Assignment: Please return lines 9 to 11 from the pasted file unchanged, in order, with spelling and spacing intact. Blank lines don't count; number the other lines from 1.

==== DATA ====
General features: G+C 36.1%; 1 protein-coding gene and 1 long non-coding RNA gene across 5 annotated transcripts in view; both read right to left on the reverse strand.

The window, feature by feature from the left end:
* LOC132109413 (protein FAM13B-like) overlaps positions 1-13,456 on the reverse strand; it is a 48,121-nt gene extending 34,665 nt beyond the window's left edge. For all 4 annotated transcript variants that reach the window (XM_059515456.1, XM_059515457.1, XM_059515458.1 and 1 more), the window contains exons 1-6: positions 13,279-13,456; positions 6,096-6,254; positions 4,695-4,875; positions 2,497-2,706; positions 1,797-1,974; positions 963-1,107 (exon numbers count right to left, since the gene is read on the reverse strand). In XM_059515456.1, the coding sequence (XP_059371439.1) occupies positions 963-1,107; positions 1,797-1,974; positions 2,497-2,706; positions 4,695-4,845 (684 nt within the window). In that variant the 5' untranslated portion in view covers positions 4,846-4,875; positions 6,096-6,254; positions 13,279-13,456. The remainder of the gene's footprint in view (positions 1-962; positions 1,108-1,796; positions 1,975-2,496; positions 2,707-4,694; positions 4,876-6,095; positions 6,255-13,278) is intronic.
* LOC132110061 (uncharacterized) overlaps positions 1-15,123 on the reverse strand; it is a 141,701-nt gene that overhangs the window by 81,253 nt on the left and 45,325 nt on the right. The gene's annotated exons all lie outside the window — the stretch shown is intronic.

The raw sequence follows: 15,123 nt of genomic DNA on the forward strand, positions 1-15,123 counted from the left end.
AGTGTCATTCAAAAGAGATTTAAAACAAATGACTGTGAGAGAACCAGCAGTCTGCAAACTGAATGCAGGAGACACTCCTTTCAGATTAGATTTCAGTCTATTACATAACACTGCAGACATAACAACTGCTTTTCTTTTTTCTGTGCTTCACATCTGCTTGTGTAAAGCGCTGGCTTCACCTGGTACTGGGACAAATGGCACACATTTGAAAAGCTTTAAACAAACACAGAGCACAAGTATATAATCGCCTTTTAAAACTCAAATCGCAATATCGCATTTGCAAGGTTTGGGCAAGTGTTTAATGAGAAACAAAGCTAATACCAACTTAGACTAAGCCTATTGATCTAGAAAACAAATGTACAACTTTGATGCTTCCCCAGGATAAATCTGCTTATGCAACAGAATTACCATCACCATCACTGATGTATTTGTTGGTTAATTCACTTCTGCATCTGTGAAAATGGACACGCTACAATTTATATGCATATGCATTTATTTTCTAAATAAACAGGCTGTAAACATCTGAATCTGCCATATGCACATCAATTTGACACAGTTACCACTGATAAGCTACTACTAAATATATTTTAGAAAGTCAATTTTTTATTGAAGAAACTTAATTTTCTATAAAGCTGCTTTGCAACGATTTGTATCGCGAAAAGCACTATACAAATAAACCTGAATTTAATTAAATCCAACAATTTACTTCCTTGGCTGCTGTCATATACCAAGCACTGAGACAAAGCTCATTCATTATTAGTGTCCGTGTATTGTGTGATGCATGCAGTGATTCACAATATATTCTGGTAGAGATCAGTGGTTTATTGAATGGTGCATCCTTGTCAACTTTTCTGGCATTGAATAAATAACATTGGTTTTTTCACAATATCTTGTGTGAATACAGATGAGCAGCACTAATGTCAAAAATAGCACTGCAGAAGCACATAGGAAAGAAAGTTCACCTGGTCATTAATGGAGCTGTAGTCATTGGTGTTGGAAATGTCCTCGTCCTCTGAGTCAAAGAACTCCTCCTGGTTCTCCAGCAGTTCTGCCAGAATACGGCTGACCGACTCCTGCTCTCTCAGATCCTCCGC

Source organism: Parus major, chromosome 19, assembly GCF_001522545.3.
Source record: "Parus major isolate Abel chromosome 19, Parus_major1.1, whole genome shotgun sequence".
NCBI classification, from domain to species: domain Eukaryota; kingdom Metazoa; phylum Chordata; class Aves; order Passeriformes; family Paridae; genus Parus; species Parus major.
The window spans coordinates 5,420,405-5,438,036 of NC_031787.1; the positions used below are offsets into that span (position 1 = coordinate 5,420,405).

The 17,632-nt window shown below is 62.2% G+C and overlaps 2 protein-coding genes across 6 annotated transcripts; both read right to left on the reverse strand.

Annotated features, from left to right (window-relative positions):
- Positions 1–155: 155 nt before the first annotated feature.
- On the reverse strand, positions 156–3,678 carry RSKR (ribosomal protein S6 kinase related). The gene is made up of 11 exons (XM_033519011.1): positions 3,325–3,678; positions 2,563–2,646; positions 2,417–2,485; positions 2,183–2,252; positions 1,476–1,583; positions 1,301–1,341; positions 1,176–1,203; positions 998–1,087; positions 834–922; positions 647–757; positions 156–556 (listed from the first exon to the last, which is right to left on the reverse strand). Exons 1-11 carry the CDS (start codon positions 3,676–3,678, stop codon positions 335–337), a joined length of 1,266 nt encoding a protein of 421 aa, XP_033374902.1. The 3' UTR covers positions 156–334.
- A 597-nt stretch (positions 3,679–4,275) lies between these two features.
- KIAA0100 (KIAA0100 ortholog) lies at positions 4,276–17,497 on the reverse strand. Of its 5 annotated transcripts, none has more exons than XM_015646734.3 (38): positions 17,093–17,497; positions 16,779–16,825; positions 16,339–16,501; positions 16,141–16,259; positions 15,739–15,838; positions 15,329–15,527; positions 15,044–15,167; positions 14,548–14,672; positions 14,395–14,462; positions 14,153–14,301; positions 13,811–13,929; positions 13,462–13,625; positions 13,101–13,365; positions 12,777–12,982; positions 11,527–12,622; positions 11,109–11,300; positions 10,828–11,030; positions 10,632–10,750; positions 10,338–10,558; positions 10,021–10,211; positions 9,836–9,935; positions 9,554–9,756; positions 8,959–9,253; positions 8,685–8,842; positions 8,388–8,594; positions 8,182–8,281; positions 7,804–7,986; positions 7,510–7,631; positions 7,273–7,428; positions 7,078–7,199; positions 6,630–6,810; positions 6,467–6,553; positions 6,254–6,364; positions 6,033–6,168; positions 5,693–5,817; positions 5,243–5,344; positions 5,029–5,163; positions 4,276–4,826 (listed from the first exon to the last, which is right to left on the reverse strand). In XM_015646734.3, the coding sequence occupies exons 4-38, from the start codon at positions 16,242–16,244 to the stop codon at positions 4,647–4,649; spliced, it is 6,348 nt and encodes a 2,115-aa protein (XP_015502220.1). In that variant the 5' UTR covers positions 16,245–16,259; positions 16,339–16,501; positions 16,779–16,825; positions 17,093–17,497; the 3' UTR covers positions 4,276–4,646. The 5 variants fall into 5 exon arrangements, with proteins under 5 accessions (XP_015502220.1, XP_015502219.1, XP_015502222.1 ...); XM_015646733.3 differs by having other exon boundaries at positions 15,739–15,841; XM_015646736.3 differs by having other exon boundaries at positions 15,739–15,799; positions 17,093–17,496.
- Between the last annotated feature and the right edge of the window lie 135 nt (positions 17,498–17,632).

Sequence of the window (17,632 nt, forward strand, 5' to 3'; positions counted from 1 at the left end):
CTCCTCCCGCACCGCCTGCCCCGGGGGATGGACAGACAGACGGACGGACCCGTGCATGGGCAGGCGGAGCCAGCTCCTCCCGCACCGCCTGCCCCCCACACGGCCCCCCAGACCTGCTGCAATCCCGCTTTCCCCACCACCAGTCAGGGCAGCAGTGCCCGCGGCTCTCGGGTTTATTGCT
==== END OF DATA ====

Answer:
NCBI classification, from domain to species: domain Eukaryota; kingdom Metazoa; phylum Chordata; class Aves; order Passeriformes; family Paridae; genus Parus; species Parus major.
The window spans coordinates 5,420,405-5,438,036 of NC_031787.1; the positions used below are offsets into that span (position 1 = coordinate 5,420,405).

The 17,632-nt window shown below is 62.2% G+C and overlaps 2 protein-coding genes across 6 annotated transcripts; both read right to left on the reverse strand.